Cardiac Risk Prediction Array - Simultaneous genotyping of 19 SNPs for a reliable CHD risk assessment

Coronary Heart Disease (CHD) is the leading cause of death in the developed world and its prevention is a core activity in general practice worldwide. Clinical guidelines from the Joint Cardiac Societies and NICE in the UK recommend that patients at greater than 20% risk of CHD in the next ten years should be classified as high risk and considered for intensive lifestyle intervention and lipid lowering therapy, primarily the prescription of statins.₁

Current CHD risk assessment tools based on common risk factors such as blood pressure and blood cholesterol levels have low predictive value.₂₋₅ Genome Wide Association Studies (GWAS) have been carried out to identify genetic variants associated with CHD. These studies have identified 18 variants (SNPs) as being associated with CHD. The presence of multiple ‘at risk’ alleles can increase the risk of developing CHD two fold or greater.₇

The Randox Cardiac Risk Prediction Array allows all 18 SNPs to be genotyped simultaneously. The genotype information is then put into an algorithm which weights each SNP and calculates a CHD genetic risk score. This score is combined with common risk factors and an overall CHD risk score is calculated. A SNP which can predict response to particular statin therapies is also included.

A further important SNP which can predict response to particular statin therapies has been included in the array. Individuals who are homozygous (frequency =0.13) for the risk allele are 17 times more likely to suffer from statin-induced myopathy when treated with high doses of simvastatin.₈ Identifying patients with a higher risk of suffering statin-induced myopathy would allow clinicians to make more informed decisions when prescribing lipid lowering therapies.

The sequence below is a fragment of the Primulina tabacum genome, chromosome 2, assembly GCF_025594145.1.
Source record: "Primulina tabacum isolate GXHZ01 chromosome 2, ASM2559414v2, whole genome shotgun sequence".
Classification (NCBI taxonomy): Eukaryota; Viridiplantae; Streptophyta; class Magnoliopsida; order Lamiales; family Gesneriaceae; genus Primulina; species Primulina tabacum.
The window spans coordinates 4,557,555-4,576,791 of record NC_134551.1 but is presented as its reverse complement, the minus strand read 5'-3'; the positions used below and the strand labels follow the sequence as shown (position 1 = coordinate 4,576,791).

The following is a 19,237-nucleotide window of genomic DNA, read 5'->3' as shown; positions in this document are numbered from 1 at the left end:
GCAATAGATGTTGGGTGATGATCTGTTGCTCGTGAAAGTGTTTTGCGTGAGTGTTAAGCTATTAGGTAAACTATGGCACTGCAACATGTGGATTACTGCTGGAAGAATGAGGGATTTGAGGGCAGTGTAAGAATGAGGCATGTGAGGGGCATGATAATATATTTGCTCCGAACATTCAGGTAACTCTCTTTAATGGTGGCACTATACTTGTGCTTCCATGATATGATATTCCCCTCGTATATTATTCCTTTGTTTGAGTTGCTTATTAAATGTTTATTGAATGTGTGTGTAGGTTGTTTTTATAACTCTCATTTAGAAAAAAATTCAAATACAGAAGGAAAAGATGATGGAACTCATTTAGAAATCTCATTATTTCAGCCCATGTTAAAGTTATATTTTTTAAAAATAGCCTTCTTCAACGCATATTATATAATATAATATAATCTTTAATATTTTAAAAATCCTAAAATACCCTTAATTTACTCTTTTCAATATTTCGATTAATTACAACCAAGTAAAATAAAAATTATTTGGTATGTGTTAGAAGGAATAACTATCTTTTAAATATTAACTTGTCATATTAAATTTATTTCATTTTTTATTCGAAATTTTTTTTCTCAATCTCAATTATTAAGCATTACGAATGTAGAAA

Key Benefits

  • Simultaneous genotyping of 18 SNPs and a statin therapy response SNP
  • Identifies patients genetically predisposed to statin-induced myopathy
  • Allows more accurate classification and preventative actions to be taken
  • Simple and rapid protocol allows patient sample to be genotyped in one day

References

  • Wood, D.A., Wray, R., Poulter, N., Williams, B., Kirby, M., Patel, V. et al JBS2: Joint British guidelines on prevention of cardiovascular disease in clinical practice. Heart 2005; 91(Suppl V): V1-52.
  • Assmann, G., Cullen, P. & Schulte, H. Simple scoring scheme for calculating the risk of acute coronary events based on the 10-year follow-up of the prospective cardiovascular Munster (PROCAM) Study. Circulation 2002;105, 310–315.
  • Sheridan S, Pignone M, Mulrow C. Framingham based tools to calculate the global risk of coronary heart disease: a systematic review of tools for clinicians. J Gen Intern Med 2003. 18(12):1039–1052.
  • Haq IU, Ramsay LE, Wallis EJ, Isles CG, Jackson PR. Population implication of lipid lowering for prevention of coronary heart disease: data from the 1995 Scottish health survey. Heart 2001;86: 289-95.
  • Expert panel on detection, evaluation and treatment of high blood cholesterol in adults. Executive summary of the third report of the national cholesterol education program (NCEP) expert panel on detection, evaluation and treatment of high blood cholesterol in adults (AdultTreatment Panel III). JAMA 2001;285:2486–2497.
  • Cooper, J. A., Miller, G. J. & Humphries, S. E. A comparison of the PROCAM and Framingham point scoring systems for estimation of individual risk of coronary heart disease in the Second Northwick Park Heart Study. Atherosclerosis 2005;181: 93–100.
  • Talmud PJ, Cooper JA, Palmen J, Lovering R, Drenos F, Hingorani AD, Humphries SE. Chromosome 9p21.3 coronary heart disease locus genotype and prospective risk of CHD in healthy middle-aged men. Clin Chem. 2008; 54: 467–474.
  • The SEARCH Collaborative Group. SLCO1B1 variants and statin-induced myopathy - A genomewide study. New Engl J Med 2008 359(8):789-799.